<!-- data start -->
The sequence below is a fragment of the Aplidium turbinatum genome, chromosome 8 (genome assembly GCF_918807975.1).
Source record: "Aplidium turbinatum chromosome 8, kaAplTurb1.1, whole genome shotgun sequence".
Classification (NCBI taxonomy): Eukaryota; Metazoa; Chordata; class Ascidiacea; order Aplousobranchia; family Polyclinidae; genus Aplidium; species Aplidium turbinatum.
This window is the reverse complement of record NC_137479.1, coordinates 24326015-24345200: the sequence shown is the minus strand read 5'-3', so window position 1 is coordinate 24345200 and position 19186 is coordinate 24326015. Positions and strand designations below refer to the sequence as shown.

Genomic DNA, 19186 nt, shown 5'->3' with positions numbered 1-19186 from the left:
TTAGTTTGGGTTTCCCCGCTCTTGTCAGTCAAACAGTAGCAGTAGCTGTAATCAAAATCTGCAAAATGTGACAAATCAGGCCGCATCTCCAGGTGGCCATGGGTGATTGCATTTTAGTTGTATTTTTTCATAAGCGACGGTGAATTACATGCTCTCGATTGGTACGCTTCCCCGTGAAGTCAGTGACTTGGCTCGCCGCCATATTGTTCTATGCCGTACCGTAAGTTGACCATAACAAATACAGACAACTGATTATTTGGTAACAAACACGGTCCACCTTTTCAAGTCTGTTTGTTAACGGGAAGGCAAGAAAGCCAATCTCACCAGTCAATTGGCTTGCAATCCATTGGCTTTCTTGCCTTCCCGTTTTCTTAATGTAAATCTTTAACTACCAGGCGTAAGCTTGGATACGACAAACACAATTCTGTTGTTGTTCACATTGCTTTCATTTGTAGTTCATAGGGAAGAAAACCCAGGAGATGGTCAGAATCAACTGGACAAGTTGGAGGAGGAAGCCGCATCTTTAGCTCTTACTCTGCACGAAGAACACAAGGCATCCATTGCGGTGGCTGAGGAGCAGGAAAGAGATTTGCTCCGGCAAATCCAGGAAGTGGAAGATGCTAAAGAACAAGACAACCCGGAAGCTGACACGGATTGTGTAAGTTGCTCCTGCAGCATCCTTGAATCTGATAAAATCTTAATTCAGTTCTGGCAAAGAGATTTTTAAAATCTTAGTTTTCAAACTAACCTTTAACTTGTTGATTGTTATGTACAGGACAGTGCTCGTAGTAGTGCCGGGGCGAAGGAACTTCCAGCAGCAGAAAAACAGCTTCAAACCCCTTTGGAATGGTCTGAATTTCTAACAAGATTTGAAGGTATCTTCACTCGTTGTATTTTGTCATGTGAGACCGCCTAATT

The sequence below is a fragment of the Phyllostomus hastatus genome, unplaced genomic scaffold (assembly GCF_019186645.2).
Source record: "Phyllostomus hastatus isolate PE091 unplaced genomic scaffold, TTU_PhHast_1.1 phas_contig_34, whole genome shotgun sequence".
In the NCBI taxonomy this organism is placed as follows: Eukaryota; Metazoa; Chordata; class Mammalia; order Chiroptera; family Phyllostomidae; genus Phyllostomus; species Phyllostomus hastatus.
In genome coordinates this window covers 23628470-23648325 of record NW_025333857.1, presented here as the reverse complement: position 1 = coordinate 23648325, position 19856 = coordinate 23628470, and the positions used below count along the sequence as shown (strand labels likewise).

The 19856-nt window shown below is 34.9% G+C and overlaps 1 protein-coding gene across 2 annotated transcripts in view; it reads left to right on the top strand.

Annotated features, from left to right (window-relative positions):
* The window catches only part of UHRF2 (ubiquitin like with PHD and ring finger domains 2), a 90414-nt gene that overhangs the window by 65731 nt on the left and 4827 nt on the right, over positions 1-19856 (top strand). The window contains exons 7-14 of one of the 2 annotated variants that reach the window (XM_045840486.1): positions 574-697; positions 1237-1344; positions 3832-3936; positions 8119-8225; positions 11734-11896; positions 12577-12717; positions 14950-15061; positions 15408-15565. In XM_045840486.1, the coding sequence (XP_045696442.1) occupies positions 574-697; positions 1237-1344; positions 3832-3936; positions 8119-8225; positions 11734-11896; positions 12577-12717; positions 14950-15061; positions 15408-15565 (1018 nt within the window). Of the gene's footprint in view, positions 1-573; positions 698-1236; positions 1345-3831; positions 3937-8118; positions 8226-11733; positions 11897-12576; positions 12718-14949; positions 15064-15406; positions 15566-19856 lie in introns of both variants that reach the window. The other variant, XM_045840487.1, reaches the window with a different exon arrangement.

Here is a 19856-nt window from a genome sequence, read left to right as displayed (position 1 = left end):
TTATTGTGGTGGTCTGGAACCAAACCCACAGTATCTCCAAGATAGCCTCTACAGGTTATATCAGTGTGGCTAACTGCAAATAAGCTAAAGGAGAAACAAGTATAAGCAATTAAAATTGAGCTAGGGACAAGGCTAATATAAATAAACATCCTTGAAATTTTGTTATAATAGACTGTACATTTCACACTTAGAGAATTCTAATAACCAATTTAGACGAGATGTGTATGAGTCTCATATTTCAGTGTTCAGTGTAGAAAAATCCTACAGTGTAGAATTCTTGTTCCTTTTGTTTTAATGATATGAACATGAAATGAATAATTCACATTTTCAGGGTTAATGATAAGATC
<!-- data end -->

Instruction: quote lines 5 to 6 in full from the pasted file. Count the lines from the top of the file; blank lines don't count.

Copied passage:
Genomic DNA, 19186 nt, shown 5'->3' with positions numbered 1-19186 from the left:
TTAGTTTGGGTTTCCCCGCTCTTGTCAGTCAAACAGTAGCAGTAGCTGTAATCAAAATCTGCAAAATGTGACAAATCAGGCCGCATCTCCAGGTGGCCATGGGTGATTGCATTTTAGTTGTATTTTTTCATAAGCGACGGTGAATTACATGCTCTCGATTGGTACGCTTCCCCGTGAAGTCAGTGACTTGGCTCGCCGCCATATTGTTCTATGCCGTACCGTAAGTTGACCATAACAAATACAGACAACTGATTATTTGGTAACAAACACGGTCCACCTTTTCAAGTCTGTTTGTTAACGGGAAGGCAAGAAAGCCAATCTCACCAGTCAATTGGCTTGCAATCCATTGGCTTTCTTGCCTTCCCGTTTTCTTAATGTAAATCTTTAACTACCAGGCGTAAGCTTGGATACGACAAACACAATTCTGTTGTTGTTCACATTGCTTTCATTTGTAGTTCATAGGGAAGAAAACCCAGGAGATGGTCAGAATCAACTGGACAAGTTGGAGGAGGAAGCCGCATCTTTAGCTCTTACTCTGCACGAAGAACACAAGGCATCCATTGCGGTGGCTGAGGAGCAGGAAAGAGATTTGCTCCGGCAAATCCAGGAAGTGGAAGATGCTAAAGAACAAGACAACCCGGAAGCTGACACGGATTGTGTAAGTTGCTCCTGCAGCATCCTTGAATCTGATAAAATCTTAATTCAGTTCTGGCAAAGAGATTTTTAAAATCTTAGTTTTCAAACTAACCTTTAACTTGTTGATTGTTATGTACAGGACAGTGCTCGTAGTAGTGCCGGGGCGAAGGAACTTCCAGCAGCAGAAAAACAGCTTCAAACCCCTTTGGAATGGTCTGAATTTCTAACAAGATTTGAAGGTATCTTCACTCGTTGTATTTTGTCATGTGAGACCGCCTAATT